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  • Craven Maven is about..

    ..experiencing food and all that goes with it.
  • Who is the Craven Maven..?

  • Be a Locavore – what’s in Season?

    Locavore App for Iphone
    Download the Locavore App for iPhone to find out what produce is currently in season in your region. (created by enjoymentland).

Practical Conceptualism: Nacho Carbonell’s Crop Collection

crop collection

Nacho Carbonell’s work is always compelling. “I like to see objects as living organisms, imagining them coming alive and being able to surprise you with their behaviour” the Spanish born, Netherland based artist said; and his work titled Crop Collection reflects that concept well.

Intended to simulate a space inside a corn field – the crop collection consists of a group of port-hole styled, varying leg length boxes made from materials common to fields. The end result is an organic structure that fills a space without creating clutter.

It’s a concept art piece that could have practical application in the real word for those willing to accept the challenge. A sideboard, wall mounted shelves, a table – there are various things we use for storage in our kitchen. Regularly used objects reside at a height and accessibility that appeases us while lesser used but decorative things that we want seen as much as possible get relegated to the back of a shelf.

crop collection

Imagine a grouping of the Crop Collection to create a curated space of your nicest and most used kitchen pieces. It would probably look best against a bare wall (which I have in my somewhat galley kitchen ), and ideally against a shade that compliments the warm field maize tones. Or, if one’s kitchen was large enough – grouped in a space as some sort of structural art piece meets shelving system.

I can see it now – my moka in one crop box, a toaster in another, a smattering of vintage tea cups and saucers in the other and so on and so on. If only I had a nice large raw space kitchen to house these in. One can but dream!

images via nacho carbonell

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Practical Conceptualism: Air Sphere

air sphere

The Air Sphere is a rather nifty portable ball of a circulator fan designed by &design in Japan. &design’s manifest states that they design is not bound by the form of the product or the meaning of its graphic element. Their work is to be used by all people for any use. I find this limitlessness to be somewhat freeing and similar to my own philosophy that everything can and should be used anywhere that it successfully functions. Short of putting my duvet on the kitchen floor of course.

As of now the Air Sphere is in prototype status but I believe it could be a really useful asset to a kitchen. A continuous problem I have in my tiny kitchen is being able to have an area that stays cool. Sure I have a window but lack of counter space and ceiling width makes the inclusion of a tabletop or ceiling fan ‘undoable’.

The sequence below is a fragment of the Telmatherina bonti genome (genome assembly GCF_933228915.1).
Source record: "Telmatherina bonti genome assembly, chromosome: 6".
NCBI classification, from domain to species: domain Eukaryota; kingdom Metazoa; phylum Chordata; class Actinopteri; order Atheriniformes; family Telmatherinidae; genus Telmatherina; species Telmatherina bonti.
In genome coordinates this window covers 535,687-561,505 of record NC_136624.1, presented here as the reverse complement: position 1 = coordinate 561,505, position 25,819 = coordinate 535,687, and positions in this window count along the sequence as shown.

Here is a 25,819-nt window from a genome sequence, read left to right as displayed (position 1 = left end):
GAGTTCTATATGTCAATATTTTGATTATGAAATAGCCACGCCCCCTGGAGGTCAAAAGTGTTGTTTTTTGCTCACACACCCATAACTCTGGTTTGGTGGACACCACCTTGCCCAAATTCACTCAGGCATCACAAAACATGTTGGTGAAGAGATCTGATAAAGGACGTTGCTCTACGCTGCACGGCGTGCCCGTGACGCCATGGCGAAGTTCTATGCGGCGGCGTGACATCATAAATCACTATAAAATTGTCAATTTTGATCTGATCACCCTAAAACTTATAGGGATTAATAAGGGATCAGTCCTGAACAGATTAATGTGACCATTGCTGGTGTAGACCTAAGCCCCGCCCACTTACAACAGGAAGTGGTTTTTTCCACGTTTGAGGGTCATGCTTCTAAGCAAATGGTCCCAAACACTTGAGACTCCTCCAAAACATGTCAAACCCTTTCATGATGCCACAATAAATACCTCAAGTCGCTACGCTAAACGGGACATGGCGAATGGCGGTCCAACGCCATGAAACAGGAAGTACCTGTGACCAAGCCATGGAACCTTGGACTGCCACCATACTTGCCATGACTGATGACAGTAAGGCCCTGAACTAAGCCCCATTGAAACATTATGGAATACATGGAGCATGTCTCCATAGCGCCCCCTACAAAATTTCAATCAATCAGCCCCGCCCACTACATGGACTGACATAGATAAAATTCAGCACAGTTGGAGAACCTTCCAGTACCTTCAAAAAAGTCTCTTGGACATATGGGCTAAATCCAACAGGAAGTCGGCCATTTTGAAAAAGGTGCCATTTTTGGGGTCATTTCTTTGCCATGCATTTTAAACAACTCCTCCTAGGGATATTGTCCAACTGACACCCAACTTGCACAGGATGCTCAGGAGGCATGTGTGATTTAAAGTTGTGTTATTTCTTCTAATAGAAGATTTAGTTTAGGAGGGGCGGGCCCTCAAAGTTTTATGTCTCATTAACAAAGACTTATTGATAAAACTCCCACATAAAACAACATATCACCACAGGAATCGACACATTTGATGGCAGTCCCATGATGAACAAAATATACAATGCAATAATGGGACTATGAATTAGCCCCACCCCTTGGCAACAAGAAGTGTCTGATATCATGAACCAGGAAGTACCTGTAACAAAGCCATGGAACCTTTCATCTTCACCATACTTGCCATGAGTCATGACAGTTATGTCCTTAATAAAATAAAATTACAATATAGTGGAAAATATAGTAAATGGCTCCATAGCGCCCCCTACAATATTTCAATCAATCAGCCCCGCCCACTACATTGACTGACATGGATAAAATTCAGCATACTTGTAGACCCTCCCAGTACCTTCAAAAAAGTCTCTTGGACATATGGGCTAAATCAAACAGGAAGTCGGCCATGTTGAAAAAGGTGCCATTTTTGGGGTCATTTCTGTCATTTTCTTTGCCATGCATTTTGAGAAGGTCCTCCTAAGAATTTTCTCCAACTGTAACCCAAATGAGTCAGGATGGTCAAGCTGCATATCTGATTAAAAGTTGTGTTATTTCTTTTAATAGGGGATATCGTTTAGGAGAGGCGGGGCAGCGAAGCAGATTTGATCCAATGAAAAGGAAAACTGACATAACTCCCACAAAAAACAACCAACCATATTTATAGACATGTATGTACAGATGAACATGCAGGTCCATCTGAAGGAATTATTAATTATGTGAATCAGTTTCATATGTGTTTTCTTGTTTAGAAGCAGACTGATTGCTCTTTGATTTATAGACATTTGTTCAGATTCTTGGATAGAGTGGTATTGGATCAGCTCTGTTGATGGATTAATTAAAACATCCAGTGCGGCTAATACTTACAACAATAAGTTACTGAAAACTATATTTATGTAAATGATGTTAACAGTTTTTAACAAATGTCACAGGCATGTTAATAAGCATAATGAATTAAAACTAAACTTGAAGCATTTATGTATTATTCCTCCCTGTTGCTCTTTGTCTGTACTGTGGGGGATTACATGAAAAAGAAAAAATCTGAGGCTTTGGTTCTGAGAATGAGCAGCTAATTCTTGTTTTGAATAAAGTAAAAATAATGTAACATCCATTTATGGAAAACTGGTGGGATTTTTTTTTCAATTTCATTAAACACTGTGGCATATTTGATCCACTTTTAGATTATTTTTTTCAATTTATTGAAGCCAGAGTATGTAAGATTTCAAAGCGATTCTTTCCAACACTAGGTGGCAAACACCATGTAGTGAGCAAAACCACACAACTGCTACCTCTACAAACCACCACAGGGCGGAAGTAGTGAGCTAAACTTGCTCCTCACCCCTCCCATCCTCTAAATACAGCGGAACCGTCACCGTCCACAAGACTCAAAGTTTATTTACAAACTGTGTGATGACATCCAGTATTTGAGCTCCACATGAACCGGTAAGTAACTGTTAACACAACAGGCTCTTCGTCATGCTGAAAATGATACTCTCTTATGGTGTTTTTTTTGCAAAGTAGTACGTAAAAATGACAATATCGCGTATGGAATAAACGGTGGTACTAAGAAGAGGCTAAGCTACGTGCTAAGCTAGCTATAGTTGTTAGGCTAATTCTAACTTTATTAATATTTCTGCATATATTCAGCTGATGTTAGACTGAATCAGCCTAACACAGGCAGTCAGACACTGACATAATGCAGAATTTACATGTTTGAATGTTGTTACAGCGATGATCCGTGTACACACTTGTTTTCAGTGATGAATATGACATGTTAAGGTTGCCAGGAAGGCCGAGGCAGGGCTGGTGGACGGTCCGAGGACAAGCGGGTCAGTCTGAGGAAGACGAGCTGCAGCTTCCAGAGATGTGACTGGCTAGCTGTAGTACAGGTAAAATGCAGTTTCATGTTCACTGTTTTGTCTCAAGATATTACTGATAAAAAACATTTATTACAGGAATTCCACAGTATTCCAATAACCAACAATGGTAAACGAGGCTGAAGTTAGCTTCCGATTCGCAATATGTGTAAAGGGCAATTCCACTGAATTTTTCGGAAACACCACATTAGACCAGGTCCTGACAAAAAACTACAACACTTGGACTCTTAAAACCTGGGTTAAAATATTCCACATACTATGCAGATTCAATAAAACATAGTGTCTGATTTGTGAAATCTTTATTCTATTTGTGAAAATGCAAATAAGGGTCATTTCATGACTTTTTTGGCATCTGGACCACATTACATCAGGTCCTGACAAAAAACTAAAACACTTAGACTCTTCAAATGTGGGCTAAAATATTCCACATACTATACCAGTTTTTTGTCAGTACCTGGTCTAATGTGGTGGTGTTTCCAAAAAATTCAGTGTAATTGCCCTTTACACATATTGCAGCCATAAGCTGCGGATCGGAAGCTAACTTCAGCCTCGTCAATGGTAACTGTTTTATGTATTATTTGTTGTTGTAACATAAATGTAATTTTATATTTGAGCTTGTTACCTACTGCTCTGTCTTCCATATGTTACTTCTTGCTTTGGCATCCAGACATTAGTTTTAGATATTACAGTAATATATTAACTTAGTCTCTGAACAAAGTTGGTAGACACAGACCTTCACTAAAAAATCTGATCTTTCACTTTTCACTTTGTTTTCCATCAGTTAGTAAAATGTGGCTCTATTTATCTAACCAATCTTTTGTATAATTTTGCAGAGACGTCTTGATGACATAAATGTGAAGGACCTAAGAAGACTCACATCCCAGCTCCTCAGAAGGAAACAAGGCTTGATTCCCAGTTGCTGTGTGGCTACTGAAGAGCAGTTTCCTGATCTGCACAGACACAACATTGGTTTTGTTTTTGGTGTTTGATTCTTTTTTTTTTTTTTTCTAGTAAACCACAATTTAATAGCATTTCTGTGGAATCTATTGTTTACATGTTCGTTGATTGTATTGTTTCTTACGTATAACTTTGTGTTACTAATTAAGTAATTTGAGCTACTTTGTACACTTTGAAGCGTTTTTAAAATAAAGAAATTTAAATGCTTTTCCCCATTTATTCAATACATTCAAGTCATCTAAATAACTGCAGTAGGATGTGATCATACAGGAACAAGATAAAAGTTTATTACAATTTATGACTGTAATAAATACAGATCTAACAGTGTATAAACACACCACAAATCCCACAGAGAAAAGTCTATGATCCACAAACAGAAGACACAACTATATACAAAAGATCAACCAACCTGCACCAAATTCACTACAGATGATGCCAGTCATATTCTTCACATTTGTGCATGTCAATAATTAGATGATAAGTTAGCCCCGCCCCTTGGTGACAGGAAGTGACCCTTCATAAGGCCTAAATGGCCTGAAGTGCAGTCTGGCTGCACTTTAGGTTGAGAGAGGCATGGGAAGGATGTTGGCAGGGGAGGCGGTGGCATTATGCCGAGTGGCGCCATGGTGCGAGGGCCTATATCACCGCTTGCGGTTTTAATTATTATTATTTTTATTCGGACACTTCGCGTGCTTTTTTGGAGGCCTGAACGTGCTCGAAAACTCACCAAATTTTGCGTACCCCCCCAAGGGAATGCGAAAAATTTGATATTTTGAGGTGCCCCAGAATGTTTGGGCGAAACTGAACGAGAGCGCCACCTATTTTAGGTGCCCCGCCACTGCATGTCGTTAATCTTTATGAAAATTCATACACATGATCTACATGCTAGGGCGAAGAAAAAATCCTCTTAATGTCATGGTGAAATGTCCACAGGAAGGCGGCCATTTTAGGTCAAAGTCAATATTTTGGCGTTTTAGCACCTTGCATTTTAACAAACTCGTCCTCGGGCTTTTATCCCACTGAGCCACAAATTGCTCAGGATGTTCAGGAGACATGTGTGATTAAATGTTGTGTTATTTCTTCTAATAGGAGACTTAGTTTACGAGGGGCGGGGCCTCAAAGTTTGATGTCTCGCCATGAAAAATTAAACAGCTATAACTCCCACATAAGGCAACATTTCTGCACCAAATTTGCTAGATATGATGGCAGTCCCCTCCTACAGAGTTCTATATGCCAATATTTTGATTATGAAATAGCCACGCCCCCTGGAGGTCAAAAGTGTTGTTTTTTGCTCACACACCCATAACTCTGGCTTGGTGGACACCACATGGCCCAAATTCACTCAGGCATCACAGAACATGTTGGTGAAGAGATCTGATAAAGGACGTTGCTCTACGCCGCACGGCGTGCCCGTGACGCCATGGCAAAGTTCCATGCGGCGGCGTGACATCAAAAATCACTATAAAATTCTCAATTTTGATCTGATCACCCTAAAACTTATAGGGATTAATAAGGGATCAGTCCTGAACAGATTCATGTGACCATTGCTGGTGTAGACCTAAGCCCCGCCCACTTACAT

The Air Sphere is not only aesthetically rather cool but its design makes it highly portable. Hung over a ceiling hook or laid on a counter it takes up little if any space. Imagine a collection of these fans hanging from the ceiling a la the ‘Sphere Chandelier‘ cooling one area of the kitchen space. It looks cool, its slimmer than a ceiling fan and you could control the intensity of the breeze by adjusting each individual fan. I know i’d go for it!

image via &design

Practical Conceptualism: Mooko Sustainable Milk

Mooko vending milk design

Sometimes I think I am too much of a design snob, then I rather snobbishly excuse my snobbery for being totally justified. Like most, I really enjoy pleasing aesthetics and I get frustrated with poorly executed design or when something looks pretty but serves little to no purpose. Maybe I am just a sucker, cos goodness knows I’ve bought many a product based on packaging design alone.

One thing I never really thought I would be lauding the design praise of is Milk, that is until I encountered Mooko. Mooko is a concept organic line of dairy products designed to tackle the sustainability issues in the dairy industry. Designed by participants from the Academy of Art Institute, their aim is to reduce the waste and pollution caused by the dairy industry while presenting the consumer with a rather niftily designed package.

mooko productsproducts include milk and printed materials explaining the benefits of sustainability

I can’t say that ‘sustainability’ is the first thing I think of when I hear the words ‘dairy industry’. That being said, I grew up at a time when the milkman dropped off your milk needs every week and picked up your washed milk bottles for reuse. However today the supermarket refrigerators are filled with rows upon rows of paper and plastic cartons.

mooko vending machinevending machine concept

Mooko’s approach is to design a reusable bottle and milk vending machine. Placed outside supermarkets the vending machines offer a spot for consumers to refill their empty milk bottles. A novel idea to reduce the impact on natural resources and to minimize waste – but will it work? If it’s implemented time will tell..In an age where ‘green’ and ‘sustainability’ are going from being mere buzzwords to being the way many are choosing to live their life, I could see this doing rather well in some cities. Maybe not everywhere, but it would be a start. I for one think its an idea that definitely deserves a trial run and for us, the consumer to welcome it into our lives with an open mind.

Now if only they vended almond milk…

all images via design ignites change

Practical conceptualism: More than a coat rack

How’s this as an idea for a pot holding rack…or for those who like to cure their own meats..a great place to hang them to dry:

cloak rack by rowen wagner
rowen wagner – cloak